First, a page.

Ken Nakamura gave TWISTER an overall rating of F3. “The special effects were awesome and spectacular, but there were flaws. The second tornado had two subvortices initially revolving counterclockwise around each other, but changed to clockwise as they reached the road, with the “sisters" revolving cyclonically! Other flaws that were distracting was the scene where they were driving down a dirt road but a head-on view of the chase team shows a paved road in the background".
Adrian Mackey is rested up and ready to go again after his trip from the UK to the states where he spent two weeks
in tornado alley. “On Tuesday May 16th, we stopped in at Weather Displays in Logan, OK and upon checking their
radar, noticed a cell with a well defined hook had exploded in the clear air in southwest Kansas -not too far from
Dodge City. Our hundred mile drive brought us up to the storm which exhibited a nice crisp flanking line and neat
backsheared anvil. At approximately 2030 hours, the wall cloud produced a charcoal black funnel three miles to our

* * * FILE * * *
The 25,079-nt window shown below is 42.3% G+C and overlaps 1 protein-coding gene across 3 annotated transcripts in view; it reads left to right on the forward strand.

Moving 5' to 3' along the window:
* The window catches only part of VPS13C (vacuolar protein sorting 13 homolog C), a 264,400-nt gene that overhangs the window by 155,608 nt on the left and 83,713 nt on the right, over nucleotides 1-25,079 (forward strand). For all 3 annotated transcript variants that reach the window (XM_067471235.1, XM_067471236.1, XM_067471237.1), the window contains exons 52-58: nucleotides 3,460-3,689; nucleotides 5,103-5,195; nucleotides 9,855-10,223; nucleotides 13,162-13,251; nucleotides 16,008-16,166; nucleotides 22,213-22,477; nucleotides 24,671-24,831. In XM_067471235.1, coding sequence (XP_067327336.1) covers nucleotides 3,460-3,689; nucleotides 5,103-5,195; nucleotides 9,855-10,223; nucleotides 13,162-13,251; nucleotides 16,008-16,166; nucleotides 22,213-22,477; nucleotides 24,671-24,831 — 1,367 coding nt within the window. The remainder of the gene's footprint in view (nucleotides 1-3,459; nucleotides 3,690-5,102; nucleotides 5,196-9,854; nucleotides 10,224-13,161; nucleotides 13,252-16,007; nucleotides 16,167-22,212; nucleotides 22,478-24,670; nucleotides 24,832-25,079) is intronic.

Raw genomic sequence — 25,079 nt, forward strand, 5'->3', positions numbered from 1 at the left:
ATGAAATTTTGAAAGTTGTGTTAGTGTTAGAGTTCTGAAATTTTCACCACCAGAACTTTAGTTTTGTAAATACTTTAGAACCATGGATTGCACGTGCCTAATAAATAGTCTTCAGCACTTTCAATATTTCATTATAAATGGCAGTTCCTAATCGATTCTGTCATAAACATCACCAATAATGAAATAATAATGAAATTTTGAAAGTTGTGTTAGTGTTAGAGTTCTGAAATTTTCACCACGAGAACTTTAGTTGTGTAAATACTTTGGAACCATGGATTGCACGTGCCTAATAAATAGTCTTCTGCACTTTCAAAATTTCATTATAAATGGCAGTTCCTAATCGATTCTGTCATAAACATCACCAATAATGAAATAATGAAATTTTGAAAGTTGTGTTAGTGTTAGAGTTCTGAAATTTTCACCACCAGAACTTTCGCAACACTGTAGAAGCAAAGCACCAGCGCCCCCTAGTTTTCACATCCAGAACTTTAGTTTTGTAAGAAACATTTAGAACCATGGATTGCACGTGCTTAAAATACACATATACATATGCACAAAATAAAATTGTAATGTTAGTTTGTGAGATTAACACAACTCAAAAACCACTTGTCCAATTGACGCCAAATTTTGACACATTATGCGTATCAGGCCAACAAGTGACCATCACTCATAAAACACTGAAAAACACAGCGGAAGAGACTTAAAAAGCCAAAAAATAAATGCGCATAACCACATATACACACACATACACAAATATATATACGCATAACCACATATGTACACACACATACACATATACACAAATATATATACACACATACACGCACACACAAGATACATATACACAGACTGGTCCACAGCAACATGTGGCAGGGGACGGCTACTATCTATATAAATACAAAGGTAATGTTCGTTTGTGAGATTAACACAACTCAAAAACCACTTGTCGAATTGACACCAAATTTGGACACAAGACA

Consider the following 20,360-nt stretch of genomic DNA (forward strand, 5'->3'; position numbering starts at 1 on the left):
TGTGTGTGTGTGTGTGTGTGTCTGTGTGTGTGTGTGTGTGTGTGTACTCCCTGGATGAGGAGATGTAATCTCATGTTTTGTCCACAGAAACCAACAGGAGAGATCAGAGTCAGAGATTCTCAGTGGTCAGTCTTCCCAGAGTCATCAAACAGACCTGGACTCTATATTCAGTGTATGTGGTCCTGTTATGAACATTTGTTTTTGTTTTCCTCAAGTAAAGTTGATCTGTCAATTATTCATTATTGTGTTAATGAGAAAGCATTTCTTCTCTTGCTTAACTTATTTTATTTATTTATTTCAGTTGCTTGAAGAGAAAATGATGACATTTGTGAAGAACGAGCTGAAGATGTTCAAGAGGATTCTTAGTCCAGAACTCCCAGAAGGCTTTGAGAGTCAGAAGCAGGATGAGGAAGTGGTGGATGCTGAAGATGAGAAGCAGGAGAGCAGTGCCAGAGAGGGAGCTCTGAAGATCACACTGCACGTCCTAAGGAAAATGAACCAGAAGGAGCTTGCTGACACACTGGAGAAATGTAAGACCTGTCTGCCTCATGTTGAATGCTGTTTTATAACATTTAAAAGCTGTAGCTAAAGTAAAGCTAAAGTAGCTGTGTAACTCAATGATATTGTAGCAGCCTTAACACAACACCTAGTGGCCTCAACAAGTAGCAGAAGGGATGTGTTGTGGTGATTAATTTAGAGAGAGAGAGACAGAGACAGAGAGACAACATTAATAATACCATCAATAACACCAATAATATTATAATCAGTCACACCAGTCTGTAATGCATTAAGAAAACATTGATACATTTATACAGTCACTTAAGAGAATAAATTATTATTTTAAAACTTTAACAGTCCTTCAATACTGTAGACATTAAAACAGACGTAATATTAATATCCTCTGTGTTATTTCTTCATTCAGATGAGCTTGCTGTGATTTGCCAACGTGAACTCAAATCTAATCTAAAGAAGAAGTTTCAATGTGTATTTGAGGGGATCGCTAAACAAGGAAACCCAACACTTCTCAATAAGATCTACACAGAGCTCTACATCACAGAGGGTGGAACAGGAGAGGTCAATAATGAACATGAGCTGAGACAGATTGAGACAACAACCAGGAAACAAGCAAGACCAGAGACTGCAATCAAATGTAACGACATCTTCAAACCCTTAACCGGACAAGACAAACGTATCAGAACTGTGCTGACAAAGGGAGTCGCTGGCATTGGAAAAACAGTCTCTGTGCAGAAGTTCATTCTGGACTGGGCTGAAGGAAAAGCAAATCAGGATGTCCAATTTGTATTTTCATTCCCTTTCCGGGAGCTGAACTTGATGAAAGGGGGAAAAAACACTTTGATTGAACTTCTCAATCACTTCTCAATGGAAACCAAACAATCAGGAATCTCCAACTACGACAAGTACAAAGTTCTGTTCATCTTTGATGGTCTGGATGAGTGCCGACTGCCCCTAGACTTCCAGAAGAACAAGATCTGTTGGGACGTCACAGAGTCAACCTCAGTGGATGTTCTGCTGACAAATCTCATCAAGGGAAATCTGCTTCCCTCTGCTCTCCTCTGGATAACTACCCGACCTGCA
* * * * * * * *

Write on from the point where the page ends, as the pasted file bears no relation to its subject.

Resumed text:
east and became a tornado as it churned dirt from a field. Although only lasting five minutes, it did appear to be
multi-vortex in character and moved between the towns of Jetmore and Hanston. The other highlight was Monday
May 22nd, when we tracked twin mesocyclones near Wheeler, Texas and followed them to the Oklahoma border at
I-40. We headed to McLean and encountered quarter-size hail before turning around when we realized we were
minutes away from windshield annihilation. The skies of the high plains in those evening hours will be a lasting
memory for me."
WHAT GOOD ARE STORM CHASERS? by David Hoadley
The movie TWISTER portrayed storm chasers as carefree and reckless, a motley crew of roadside gypsies and beatniks who compete with one another to see who can get closest to the vortex. Over the years, real storm chasers have contributed much to the public safety as well as the scientific community. 1 present the following contributions storm chasers have made which l believe is representative of at least the older, long term chasers who have been at this for many years.